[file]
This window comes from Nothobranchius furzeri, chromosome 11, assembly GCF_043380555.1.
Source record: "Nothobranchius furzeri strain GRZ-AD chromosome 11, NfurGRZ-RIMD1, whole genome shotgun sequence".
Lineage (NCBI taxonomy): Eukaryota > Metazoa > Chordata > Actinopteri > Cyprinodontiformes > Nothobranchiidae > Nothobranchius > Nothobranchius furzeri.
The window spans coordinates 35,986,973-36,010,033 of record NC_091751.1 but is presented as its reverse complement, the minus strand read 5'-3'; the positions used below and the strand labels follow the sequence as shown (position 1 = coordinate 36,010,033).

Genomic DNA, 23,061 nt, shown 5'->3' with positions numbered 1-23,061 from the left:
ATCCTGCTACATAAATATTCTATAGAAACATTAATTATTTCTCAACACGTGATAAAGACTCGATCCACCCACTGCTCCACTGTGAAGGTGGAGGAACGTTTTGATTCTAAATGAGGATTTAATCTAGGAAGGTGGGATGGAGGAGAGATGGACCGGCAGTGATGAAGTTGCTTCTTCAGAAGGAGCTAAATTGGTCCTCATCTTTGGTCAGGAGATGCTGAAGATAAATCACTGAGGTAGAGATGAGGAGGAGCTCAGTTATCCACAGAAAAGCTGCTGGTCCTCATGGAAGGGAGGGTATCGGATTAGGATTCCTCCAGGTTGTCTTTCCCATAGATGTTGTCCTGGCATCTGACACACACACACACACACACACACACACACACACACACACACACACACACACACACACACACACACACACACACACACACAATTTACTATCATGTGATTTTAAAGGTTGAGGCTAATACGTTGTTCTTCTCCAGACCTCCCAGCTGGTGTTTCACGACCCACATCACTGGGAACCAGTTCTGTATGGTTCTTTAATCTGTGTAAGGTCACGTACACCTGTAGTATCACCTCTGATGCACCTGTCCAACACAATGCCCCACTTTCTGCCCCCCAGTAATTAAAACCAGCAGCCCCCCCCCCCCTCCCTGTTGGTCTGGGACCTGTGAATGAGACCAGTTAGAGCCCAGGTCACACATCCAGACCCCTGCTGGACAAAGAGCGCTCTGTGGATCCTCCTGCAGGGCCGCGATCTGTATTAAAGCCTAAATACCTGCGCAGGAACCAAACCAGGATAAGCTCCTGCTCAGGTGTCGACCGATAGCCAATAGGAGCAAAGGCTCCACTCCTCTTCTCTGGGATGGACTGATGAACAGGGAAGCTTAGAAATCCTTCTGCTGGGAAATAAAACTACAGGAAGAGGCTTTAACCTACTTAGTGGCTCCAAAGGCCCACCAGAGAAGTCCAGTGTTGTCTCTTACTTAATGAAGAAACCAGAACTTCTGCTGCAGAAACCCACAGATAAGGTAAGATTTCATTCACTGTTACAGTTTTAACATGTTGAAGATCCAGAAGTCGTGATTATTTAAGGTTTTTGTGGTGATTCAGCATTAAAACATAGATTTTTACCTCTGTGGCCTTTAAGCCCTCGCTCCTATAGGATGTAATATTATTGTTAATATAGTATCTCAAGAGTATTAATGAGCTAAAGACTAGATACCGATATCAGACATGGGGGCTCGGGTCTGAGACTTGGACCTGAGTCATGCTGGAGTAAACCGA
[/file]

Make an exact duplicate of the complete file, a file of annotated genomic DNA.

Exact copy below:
This window comes from Nothobranchius furzeri, chromosome 11, assembly GCF_043380555.1.
Source record: "Nothobranchius furzeri strain GRZ-AD chromosome 11, NfurGRZ-RIMD1, whole genome shotgun sequence".
Lineage (NCBI taxonomy): Eukaryota > Metazoa > Chordata > Actinopteri > Cyprinodontiformes > Nothobranchiidae > Nothobranchius > Nothobranchius furzeri.
The window spans coordinates 35,986,973-36,010,033 of record NC_091751.1 but is presented as its reverse complement, the minus strand read 5'-3'; the positions used below and the strand labels follow the sequence as shown (position 1 = coordinate 36,010,033).

Genomic DNA, 23,061 nt, shown 5'->3' with positions numbered 1-23,061 from the left:
ATCCTGCTACATAAATATTCTATAGAAACATTAATTATTTCTCAACACGTGATAAAGACTCGATCCACCCACTGCTCCACTGTGAAGGTGGAGGAACGTTTTGATTCTAAATGAGGATTTAATCTAGGAAGGTGGGATGGAGGAGAGATGGACCGGCAGTGATGAAGTTGCTTCTTCAGAAGGAGCTAAATTGGTCCTCATCTTTGGTCAGGAGATGCTGAAGATAAATCACTGAGGTAGAGATGAGGAGGAGCTCAGTTATCCACAGAAAAGCTGCTGGTCCTCATGGAAGGGAGGGTATCGGATTAGGATTCCTCCAGGTTGTCTTTCCCATAGATGTTGTCCTGGCATCTGACACACACACACACACACACACACACACACACACACACACACACACACACACACACACACACACACACACACACACACACAATTTACTATCATGTGATTTTAAAGGTTGAGGCTAATACGTTGTTCTTCTCCAGACCTCCCAGCTGGTGTTTCACGACCCACATCACTGGGAACCAGTTCTGTATGGTTCTTTAATCTGTGTAAGGTCACGTACACCTGTAGTATCACCTCTGATGCACCTGTCCAACACAATGCCCCACTTTCTGCCCCCCAGTAATTAAAACCAGCAGCCCCCCCCCCCCTCCCTGTTGGTCTGGGACCTGTGAATGAGACCAGTTAGAGCCCAGGTCACACATCCAGACCCCTGCTGGACAAAGAGCGCTCTGTGGATCCTCCTGCAGGGCCGCGATCTGTATTAAAGCCTAAATACCTGCGCAGGAACCAAACCAGGATAAGCTCCTGCTCAGGTGTCGACCGATAGCCAATAGGAGCAAAGGCTCCACTCCTCTTCTCTGGGATGGACTGATGAACAGGGAAGCTTAGAAATCCTTCTGCTGGGAAATAAAACTACAGGAAGAGGCTTTAACCTACTTAGTGGCTCCAAAGGCCCACCAGAGAAGTCCAGTGTTGTCTCTTACTTAATGAAGAAACCAGAACTTCTGCTGCAGAAACCCACAGATAAGGTAAGATTTCATTCACTGTTACAGTTTTAACATGTTGAAGATCCAGAAGTCGTGATTATTTAAGGTTTTTGTGGTGATTCAGCATTAAAACATAGATTTTTACCTCTGTGGCCTTTAAGCCCTCGCTCCTATAGGATGTAATATTATTGTTAATATAGTATCTCAAGAGTATTAATGAGCTAAAGACTAGATACCGATATCAGACATGGGGGCTCGGGTCTGAGACTTGGACCTGAGTCATGCTGGAGTAAACCGA